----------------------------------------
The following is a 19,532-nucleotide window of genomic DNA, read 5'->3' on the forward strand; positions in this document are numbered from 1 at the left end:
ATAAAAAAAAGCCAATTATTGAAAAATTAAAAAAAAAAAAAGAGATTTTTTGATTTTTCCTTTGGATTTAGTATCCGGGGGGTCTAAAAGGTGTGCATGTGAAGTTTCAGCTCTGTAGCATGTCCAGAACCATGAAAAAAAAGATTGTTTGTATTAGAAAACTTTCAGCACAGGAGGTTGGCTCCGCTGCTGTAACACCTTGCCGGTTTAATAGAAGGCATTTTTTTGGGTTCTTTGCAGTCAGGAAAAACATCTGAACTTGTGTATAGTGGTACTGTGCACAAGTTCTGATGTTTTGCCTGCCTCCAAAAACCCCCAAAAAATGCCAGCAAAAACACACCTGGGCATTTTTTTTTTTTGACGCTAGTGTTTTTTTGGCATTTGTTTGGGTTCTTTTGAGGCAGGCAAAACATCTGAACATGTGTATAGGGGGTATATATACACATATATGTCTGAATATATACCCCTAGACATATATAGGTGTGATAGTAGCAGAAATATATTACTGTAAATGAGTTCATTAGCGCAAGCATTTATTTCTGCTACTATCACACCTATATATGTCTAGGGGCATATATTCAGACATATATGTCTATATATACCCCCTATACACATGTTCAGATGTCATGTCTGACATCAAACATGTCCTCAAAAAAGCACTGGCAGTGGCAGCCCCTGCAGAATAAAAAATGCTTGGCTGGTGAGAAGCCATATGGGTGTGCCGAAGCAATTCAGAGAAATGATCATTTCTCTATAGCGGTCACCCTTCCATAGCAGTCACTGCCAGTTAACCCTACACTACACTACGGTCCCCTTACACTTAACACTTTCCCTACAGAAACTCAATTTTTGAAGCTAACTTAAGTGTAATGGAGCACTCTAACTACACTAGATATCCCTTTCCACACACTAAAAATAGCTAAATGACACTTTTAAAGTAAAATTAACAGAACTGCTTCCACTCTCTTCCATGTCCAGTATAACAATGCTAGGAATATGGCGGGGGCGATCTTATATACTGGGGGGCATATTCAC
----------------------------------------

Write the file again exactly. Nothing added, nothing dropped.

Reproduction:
The following is a 19,532-nucleotide window of genomic DNA, read 5'->3' on the forward strand; positions in this document are numbered from 1 at the left end:
ATAAAAAAAAGCCAATTATTGAAAAATTAAAAAAAAAAAAAGAGATTTTTTGATTTTTCCTTTGGATTTAGTATCCGGGGGGTCTAAAAGGTGTGCATGTGAAGTTTCAGCTCTGTAGCATGTCCAGAACCATGAAAAAAAAGATTGTTTGTATTAGAAAACTTTCAGCACAGGAGGTTGGCTCCGCTGCTGTAACACCTTGCCGGTTTAATAGAAGGCATTTTTTTGGGTTCTTTGCAGTCAGGAAAAACATCTGAACTTGTGTATAGTGGTACTGTGCACAAGTTCTGATGTTTTGCCTGCCTCCAAAAACCCCCAAAAAATGCCAGCAAAAACACACCTGGGCATTTTTTTTTTTTGACGCTAGTGTTTTTTTGGCATTTGTTTGGGTTCTTTTGAGGCAGGCAAAACATCTGAACATGTGTATAGGGGGTATATATACACATATATGTCTGAATATATACCCCTAGACATATATAGGTGTGATAGTAGCAGAAATATATTACTGTAAATGAGTTCATTAGCGCAAGCATTTATTTCTGCTACTATCACACCTATATATGTCTAGGGGCATATATTCAGACATATATGTCTATATATACCCCCTATACACATGTTCAGATGTCATGTCTGACATCAAACATGTCCTCAAAAAAGCACTGGCAGTGGCAGCCCCTGCAGAATAAAAAATGCTTGGCTGGTGAGAAGCCATATGGGTGTGCCGAAGCAATTCAGAGAAATGATCATTTCTCTATAGCGGTCACCCTTCCATAGCAGTCACTGCCAGTTAACCCTACACTACACTACGGTCCCCTTACACTTAACACTTTCCCTACAGAAACTCAATTTTTGAAGCTAACTTAAGTGTAATGGAGCACTCTAACTACACTAGATATCCCTTTCCACACACTAAAAATAGCTAAATGACACTTTTAAAGTAAAATTAACAGAACTGCTTCCACTCTCTTCCATGTCCAGTATAACAATGCTAGGAATATGGCGGGGGCGATCTTATATACTGGGGGGCATATTCAC